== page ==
I don’t think of Lent as a time to form habits. I think of it as a time to give up. But embracing something new always has in it surrender. And surrender always has offers something new.
So what if I approached Lent as a time of testing? Not being tested as much as testing new routines. If I give up 10 minutes of web-browsing every morning and spend that 10 minutes talking with God. That’s a form of fasting. After 40 days, I can find out whether I needed that ten minutes as much as I thought. But before we get to Lent, before we look too deeply at those habits, let’s talk about routines and rituals.
For me, a routine is a set of thoughts and behaviors performed consistently. Repeated actions, routines, shape us and can then remind us of the context. It can be a bad thing, like flashbacks, or it can be a very helpful thing, being reminded of commitments.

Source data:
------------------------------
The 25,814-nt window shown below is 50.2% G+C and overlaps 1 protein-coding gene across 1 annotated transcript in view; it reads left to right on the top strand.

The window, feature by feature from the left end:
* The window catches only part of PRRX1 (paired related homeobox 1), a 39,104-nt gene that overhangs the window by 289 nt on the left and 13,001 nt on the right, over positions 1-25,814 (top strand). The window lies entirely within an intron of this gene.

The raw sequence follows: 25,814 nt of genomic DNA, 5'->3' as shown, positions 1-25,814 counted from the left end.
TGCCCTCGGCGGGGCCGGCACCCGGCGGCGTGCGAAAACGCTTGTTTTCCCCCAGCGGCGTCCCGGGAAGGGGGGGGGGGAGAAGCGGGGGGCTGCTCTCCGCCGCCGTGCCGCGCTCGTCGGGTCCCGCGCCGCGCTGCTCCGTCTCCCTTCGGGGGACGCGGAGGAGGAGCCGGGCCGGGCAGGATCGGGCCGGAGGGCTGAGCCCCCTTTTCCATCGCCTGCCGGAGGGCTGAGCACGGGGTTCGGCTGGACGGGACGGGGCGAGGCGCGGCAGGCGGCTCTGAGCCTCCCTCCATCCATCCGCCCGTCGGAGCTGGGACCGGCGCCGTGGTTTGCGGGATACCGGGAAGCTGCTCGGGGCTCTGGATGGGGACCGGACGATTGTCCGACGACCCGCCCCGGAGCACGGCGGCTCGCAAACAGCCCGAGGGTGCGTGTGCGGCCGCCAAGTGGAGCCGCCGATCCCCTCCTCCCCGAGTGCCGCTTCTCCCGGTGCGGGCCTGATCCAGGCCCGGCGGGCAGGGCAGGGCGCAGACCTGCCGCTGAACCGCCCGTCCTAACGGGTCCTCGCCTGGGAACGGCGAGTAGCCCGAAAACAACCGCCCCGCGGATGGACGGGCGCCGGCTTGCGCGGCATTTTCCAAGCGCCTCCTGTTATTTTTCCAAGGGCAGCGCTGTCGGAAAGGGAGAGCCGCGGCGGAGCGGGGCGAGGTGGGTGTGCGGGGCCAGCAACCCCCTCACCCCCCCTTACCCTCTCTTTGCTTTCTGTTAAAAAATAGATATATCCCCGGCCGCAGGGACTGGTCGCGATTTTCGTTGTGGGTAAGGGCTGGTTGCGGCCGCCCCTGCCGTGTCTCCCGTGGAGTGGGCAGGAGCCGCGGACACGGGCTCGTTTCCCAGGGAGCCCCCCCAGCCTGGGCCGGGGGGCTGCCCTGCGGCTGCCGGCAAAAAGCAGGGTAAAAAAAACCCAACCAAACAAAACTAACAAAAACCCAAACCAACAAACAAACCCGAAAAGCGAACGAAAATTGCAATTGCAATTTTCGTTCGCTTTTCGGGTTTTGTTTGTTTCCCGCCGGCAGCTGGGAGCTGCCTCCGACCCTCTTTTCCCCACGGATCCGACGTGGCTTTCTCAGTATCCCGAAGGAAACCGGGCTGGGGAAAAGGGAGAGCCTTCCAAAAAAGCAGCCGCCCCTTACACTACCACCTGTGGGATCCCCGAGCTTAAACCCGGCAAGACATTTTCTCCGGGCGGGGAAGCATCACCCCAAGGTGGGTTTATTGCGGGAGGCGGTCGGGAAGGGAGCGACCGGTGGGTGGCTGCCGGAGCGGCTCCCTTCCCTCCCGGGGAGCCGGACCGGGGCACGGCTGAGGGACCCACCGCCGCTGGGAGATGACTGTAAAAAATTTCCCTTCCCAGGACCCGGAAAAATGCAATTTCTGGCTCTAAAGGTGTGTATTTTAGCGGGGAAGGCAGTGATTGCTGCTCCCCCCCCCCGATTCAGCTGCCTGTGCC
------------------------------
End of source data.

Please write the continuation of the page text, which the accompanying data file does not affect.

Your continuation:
It’s easy to turn a routine, a way of living, into a ritual. We perform a ritual, hoping it has some value in itself. It’s a kind of magic. We wear our lucky underwear. We show up to church every week.
When we look at the Old Testament, we see God, through his prophets, pointing out how actions of sacrifice, fasting, and Sabbath had become rituals to placate God, performed without thinking. Bodies did the sacrifice, minds and hearts were somewhere else. But just because we ritualize behavior doesn’t mean that we shouldn’t look at routine.
Think of it this way: a ritual is something we do hoping to influence God. A routine is something we do to work on us. A routine like daily prayer or weekly Sabbath or a season of fasting can bring our minds back to the story of God’s work.
This is an excerpt from Lent for Non-Lent People. If it’s helpful, I’d love for you to look at the whole book.